Oct 30, 2010 James rated it really liked it  ·  review of another edition
Shelves: adventure
Bill Streever's book, Cold, is subtitled "Adventures in the World's Frozen Places". It read like a natural history of the climate of cold with almost everything you might want to know about cold from the scientific discovery of absolute zero to the development of high-tech clothing to augment if not surpass the use of nature's wool and fur to keep warm when it is cold. Using the calendar year - starting and ending in the summer - the author takes you on ever colder adventures and explorations of ...more
Jan 01, 2013 S. rated it really liked it  ·  review of another edition
Reads like an extended new yorker article (or maybe a notch less), marred by some slight repetition of fifth grade science. Streever is a clear sensory-oriented individual, characterizing cold well, but giving rise, as some reviewers have noted, as what may come off as "condescending" prose. ("I am cold. I am wearing a sweater. The sweater somewhat blocks the cold." <-- is this the author being moronic or assuming moronity in the reader?

What would be a definite 3 star at 15 bucks is accepted
Jan 27, 2016 Ethan rated it really liked it  ·  review of another edition
Shelves: science
Cold is an exploration of all things related to freezing temperatures, from the way animals in the arctic and sub-arctic survive in harsh conditions, to the history of exploration at both poles, to the science of measuring temperature and creating temperatures below -400 degrees, and many other cold related topics.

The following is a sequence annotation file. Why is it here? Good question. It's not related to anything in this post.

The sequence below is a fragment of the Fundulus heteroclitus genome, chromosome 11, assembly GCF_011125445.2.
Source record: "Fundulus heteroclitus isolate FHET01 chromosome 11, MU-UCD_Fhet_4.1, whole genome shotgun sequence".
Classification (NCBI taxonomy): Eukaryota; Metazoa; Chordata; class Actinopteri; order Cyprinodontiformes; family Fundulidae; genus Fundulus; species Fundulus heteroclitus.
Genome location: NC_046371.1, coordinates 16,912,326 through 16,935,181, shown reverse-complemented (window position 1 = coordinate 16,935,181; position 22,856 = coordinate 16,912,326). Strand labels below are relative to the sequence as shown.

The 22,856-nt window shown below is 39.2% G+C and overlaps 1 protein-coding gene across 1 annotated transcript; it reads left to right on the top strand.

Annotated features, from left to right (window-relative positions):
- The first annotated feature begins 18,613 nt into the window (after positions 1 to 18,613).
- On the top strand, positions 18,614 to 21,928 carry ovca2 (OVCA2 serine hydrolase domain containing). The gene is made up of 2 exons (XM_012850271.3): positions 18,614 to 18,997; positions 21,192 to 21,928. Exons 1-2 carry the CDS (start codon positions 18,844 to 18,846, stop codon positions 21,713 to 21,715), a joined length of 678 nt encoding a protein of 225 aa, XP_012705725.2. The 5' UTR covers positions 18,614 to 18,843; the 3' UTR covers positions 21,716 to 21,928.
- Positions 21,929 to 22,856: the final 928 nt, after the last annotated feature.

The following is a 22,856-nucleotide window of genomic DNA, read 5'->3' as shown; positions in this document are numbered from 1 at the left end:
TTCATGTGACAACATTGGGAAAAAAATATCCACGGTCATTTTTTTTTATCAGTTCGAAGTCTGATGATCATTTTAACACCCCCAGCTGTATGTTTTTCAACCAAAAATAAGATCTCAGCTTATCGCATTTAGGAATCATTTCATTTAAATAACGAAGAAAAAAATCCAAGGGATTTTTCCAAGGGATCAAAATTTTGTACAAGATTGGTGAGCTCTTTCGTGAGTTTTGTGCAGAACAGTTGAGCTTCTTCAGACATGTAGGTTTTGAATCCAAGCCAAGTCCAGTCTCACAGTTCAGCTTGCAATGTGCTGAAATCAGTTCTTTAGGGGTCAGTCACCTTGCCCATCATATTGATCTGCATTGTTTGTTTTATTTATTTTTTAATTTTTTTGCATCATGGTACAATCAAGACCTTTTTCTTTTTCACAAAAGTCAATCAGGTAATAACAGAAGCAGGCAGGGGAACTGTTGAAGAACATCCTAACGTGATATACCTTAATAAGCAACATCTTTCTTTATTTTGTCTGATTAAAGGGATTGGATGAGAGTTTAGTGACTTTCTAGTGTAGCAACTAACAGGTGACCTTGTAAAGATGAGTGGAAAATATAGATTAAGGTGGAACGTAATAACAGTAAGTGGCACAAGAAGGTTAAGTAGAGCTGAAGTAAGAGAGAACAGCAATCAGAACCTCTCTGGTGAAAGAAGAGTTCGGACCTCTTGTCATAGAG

Streever jumps around in the narrative, not spending more than a chapter on any subject but occasionally doubling back to explore certain concepts more. He writes in a very informativ
Claudia Piña
Más que solo ser un libro sobre lugares realmente fríos, abarca muchos temas sobre el frío: culturas que se desarrollaron en climas extremos; la historia de la investigación de temperaturas y cómo y porqué se fueron desarrollando las escalas Celsius, Farenheit y Kelvin; cómo la temperatura ha jugado un papel importante en la colonización del planeta y eventos históricos; qué le ocurre al cuerpo en bajas temperaturas y cómo se han ido desarrollando tecnologías para contrarrestar esos efectos; var ...more
Jan 04, 2012 Suzie rated it really liked it  ·  review of another edition
Shelves: nonfiction, science
Streever's book covers all sorts of fascinating facts about cold: the search for absolute zero, human adaptations to cold, how to build on and issues with building on permafrost, global warming, ice ages, Beringia, mammoths, North American camels, why animals can only live in areas within narrow temperature ranges, what kind of fiber is best to wear in the cold and how different synthetic and natural fibers are different from each other, Arctic and Antarctic explorers, death by frostbite (grisly ...more
Sep 30, 2012 Chris rated it really liked it  ·  review of another edition
I read this book in bits and pieces over the winter, mostly in a hot tub. Otherwise I just might have picked up frostbite just by reading the descriptions of utter cold. Lots of educational information in here on a variety of biological, historical, and cultural topics, although not presented in the most organized fashion. The chapters are labeled by month and start out with a particular setting and local temperature, but the narrative could wander nearly anywhere from there. It's like traveling ...more
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“Cold, really, is like malaria. If it does not kill you, it will help you lose weight.” 1 likes